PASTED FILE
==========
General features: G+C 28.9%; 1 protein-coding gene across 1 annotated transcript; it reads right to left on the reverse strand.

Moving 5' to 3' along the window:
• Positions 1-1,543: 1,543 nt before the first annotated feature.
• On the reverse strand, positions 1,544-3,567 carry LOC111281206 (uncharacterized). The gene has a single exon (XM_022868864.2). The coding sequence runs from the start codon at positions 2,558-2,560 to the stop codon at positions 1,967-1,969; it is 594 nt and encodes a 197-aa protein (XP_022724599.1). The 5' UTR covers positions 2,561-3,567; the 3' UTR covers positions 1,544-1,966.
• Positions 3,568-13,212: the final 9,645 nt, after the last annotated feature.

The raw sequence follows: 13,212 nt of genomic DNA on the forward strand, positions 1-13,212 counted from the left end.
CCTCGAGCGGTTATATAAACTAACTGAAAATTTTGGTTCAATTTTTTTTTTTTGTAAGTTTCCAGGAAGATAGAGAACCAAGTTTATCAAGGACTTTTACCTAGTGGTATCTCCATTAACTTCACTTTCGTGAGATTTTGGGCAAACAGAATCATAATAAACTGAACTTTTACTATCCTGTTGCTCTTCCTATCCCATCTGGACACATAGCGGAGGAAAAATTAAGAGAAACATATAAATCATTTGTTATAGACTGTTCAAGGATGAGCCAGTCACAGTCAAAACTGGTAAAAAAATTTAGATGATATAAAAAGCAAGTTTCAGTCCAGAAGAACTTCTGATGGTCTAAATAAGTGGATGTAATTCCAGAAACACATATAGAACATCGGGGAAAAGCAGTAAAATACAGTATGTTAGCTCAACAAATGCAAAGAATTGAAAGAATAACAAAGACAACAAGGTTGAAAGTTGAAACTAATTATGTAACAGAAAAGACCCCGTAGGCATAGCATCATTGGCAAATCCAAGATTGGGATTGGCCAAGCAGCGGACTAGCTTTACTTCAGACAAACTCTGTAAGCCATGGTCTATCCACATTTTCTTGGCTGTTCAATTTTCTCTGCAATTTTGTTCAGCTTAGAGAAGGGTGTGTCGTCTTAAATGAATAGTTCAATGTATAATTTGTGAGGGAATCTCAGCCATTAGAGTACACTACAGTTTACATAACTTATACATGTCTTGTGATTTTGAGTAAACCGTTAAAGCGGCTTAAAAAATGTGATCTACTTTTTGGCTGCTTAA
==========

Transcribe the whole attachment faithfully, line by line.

General features: G+C 28.9%; 1 protein-coding gene across 1 annotated transcript; it reads right to left on the reverse strand.

Moving 5' to 3' along the window:
• Positions 1-1,543: 1,543 nt before the first annotated feature.
• On the reverse strand, positions 1,544-3,567 carry LOC111281206 (uncharacterized). The gene has a single exon (XM_022868864.2). The coding sequence runs from the start codon at positions 2,558-2,560 to the stop codon at positions 1,967-1,969; it is 594 nt and encodes a 197-aa protein (XP_022724599.1). The 5' UTR covers positions 2,561-3,567; the 3' UTR covers positions 1,544-1,966.
• Positions 3,568-13,212: the final 9,645 nt, after the last annotated feature.

The raw sequence follows: 13,212 nt of genomic DNA on the forward strand, positions 1-13,212 counted from the left end.
CCTCGAGCGGTTATATAAACTAACTGAAAATTTTGGTTCAATTTTTTTTTTTTGTAAGTTTCCAGGAAGATAGAGAACCAAGTTTATCAAGGACTTTTACCTAGTGGTATCTCCATTAACTTCACTTTCGTGAGATTTTGGGCAAACAGAATCATAATAAACTGAACTTTTACTATCCTGTTGCTCTTCCTATCCCATCTGGACACATAGCGGAGGAAAAATTAAGAGAAACATATAAATCATTTGTTATAGACTGTTCAAGGATGAGCCAGTCACAGTCAAAACTGGTAAAAAAATTTAGATGATATAAAAAGCAAGTTTCAGTCCAGAAGAACTTCTGATGGTCTAAATAAGTGGATGTAATTCCAGAAACACATATAGAACATCGGGGAAAAGCAGTAAAATACAGTATGTTAGCTCAACAAATGCAAAGAATTGAAAGAATAACAAAGACAACAAGGTTGAAAGTTGAAACTAATTATGTAACAGAAAAGACCCCGTAGGCATAGCATCATTGGCAAATCCAAGATTGGGATTGGCCAAGCAGCGGACTAGCTTTACTTCAGACAAACTCTGTAAGCCATGGTCTATCCACATTTTCTTGGCTGTTCAATTTTCTCTGCAATTTTGTTCAGCTTAGAGAAGGGTGTGTCGTCTTAAATGAATAGTTCAATGTATAATTTGTGAGGGAATCTCAGCCATTAGAGTACACTACAGTTTACATAACTTATACATGTCTTGTGATTTTGAGTAAACCGTTAAAGCGGCTTAAAAAATGTGATCTACTTTTTGGCTGCTTAA